(Belfast, ME) When it comes to photography, couples Ralph & Kathryn and Margaret & Drew are two peas in a (tri-)pod. For both pairs, being photographers together is a core part of their relationship – not unlike farming is to many farming couples. The new exhibit at Maine Farmland Trust Gallery features a selection of each of these four photographers.
Two by Two: Two Couples, Four Photographers will be on display from November 7, 2016 through January 6, 2017. There will be an artist talk with all four photographers on Friday November 18, from 4:30 to 5:30 pm, followed by a reception from 5:30 to 8:00 pm.
Kathryn and Ralph
Kathryn has been an artist her whole adult life. She met Ralph when he contacted her to collaborate on a photo series in May 2013. It was a dance series and she participated as the subject. Shortly thereafter they became good friends and eventually fell in love. “Ralph inspired me to step behind the lens myself,” says Kathryn. “So we continue to bounce ideas off each other, share critiques but we pursue our own projects independently.”
Ralph was born in West Germany and studied European literature in Germany and France. He immigrated to the United States in 2002. He is a self-taught photographer who regularly presents his work in national and international shows.
“Kathryn and Ralph both often work in black and whites, and their images are rather dream-like,” says Anna Witholt Abaldo, curator of MFT Gallery. “But that is where the resemblance stops. There is a definite difference in feel, which completely echoes their individual spirit. Kathryn’s works – especially her encaustics – have an ephemeral, wispy, whimsical quality that pulls us into imaginary worlds filled with voices of flowers and wind-swept grass. Ralph’s work can be both beautiful and haunting at the same time. It strikes me as truly European: born from a philosopher’s soul, he mixes equal parts of the same dark and dripping angst found in Rilke’s poems with raw and unexpected beauty. The resulting images quiver with melancholy longing.”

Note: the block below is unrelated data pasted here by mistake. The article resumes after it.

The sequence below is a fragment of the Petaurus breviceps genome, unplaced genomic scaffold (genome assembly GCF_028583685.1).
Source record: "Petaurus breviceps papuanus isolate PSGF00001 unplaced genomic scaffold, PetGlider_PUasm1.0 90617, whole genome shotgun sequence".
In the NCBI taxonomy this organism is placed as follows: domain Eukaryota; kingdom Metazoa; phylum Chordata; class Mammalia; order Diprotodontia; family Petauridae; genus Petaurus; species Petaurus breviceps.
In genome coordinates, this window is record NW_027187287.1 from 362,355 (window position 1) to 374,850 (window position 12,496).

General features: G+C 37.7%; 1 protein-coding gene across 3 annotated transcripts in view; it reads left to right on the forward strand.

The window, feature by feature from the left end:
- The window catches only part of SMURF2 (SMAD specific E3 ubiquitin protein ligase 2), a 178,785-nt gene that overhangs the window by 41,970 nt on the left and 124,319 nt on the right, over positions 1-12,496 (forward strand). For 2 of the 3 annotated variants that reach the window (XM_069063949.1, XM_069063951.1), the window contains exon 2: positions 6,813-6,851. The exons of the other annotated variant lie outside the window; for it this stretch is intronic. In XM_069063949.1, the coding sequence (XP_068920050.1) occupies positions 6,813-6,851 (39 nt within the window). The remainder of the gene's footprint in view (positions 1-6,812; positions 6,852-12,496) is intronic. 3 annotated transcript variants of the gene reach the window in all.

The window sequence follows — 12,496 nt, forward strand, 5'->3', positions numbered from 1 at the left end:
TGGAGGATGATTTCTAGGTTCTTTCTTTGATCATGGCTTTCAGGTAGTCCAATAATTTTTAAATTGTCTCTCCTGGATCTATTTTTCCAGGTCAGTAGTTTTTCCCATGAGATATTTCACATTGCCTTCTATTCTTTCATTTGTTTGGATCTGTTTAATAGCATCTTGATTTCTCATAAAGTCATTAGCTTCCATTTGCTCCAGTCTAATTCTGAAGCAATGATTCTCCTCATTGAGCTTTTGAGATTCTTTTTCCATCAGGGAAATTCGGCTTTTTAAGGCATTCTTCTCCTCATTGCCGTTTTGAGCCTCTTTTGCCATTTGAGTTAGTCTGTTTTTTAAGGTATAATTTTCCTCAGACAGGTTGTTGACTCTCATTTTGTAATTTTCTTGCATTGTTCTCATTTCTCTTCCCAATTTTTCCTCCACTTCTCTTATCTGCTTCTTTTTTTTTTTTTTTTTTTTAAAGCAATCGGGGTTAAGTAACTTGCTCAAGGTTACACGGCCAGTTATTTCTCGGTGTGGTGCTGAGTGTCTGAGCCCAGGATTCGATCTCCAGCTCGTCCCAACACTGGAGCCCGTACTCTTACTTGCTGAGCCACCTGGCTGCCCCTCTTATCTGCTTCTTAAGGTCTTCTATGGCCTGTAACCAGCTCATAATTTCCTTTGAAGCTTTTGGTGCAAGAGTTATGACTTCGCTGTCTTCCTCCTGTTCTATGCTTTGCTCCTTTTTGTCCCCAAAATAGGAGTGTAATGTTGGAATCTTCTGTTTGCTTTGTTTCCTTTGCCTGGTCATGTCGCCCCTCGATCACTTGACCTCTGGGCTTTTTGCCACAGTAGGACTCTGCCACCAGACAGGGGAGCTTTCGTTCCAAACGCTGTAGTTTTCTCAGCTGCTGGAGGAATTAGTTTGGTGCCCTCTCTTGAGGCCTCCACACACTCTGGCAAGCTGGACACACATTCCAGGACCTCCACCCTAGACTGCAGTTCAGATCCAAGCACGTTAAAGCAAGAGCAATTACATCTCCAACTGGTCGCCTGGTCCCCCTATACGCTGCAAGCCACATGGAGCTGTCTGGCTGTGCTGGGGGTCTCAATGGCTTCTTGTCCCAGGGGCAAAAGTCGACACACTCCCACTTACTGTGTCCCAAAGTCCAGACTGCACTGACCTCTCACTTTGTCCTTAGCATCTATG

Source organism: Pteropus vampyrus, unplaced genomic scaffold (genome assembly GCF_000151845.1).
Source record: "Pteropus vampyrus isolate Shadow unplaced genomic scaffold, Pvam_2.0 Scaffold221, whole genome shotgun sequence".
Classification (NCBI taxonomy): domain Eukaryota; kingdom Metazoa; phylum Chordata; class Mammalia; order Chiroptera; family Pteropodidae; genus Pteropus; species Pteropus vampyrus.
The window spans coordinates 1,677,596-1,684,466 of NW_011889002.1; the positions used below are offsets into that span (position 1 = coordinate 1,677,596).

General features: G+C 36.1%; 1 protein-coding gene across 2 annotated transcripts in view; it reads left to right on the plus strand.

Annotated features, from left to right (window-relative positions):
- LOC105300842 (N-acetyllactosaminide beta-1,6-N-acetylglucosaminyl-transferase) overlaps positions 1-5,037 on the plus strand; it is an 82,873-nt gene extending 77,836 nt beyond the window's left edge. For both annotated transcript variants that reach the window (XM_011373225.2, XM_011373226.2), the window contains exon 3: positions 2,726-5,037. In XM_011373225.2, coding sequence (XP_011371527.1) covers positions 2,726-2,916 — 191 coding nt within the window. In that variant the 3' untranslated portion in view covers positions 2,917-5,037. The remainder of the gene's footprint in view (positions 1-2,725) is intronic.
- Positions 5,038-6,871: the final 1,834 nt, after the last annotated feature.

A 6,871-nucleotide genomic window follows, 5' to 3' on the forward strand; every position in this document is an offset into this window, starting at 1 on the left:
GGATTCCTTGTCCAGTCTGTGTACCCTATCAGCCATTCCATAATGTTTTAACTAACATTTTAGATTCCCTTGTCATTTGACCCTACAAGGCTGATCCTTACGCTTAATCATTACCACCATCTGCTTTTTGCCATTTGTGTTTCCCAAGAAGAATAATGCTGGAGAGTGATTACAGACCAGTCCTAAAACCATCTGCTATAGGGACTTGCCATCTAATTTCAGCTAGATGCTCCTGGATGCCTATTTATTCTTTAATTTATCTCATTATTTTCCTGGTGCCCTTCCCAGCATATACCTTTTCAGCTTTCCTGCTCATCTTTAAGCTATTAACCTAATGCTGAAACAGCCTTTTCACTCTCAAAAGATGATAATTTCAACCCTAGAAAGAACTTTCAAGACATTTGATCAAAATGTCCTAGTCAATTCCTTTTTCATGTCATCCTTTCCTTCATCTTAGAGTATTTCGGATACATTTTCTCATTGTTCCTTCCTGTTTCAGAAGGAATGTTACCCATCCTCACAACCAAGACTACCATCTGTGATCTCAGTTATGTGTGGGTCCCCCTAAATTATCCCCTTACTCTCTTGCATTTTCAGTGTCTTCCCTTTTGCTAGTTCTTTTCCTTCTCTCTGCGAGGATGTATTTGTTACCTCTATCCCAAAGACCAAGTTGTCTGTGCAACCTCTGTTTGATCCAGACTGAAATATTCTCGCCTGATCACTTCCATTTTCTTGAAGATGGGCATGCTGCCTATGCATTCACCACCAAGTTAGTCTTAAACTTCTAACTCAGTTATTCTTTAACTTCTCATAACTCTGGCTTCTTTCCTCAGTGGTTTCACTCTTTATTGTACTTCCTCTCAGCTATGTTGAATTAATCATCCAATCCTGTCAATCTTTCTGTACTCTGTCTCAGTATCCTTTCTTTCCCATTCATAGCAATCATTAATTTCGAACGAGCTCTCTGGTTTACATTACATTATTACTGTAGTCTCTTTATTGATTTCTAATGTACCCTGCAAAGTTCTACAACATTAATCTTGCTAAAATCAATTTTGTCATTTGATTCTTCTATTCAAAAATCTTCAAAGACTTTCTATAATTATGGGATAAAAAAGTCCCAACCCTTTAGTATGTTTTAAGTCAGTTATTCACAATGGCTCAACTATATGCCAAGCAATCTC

Margaret and Drew
Margaret and Drew typically photograph and exhibit together. “We often spend several hours working at the same location—it could be an old farm, an abandoned mill site, or perhaps an historical building,” Margaret says.
Margaret was not a photographer when they met, but Drew was. “I would come along when he was taking pictures,” says Margaret. Drew proceeded to give Margaret a camera. “I had liked photography in my childhood – but I was always interested in abstract stuff, and was told I was taking the wrong kind of pictures!”
A common thread in their work is their interest in the still-visible remainders of Maine’s 19th and early 20th century history. Abandoned machinery from farms and factories, evolving rural landscapes, and even libraries of vintage books are all viewed with a contemporary sensibility.
“Margaret and Drew know how to do justice to the beauty and personality of all things old,” says Anna Witholt Abaldo. “Looking at their work I sense a stillness and emptiness, like time has momentarily stopped.”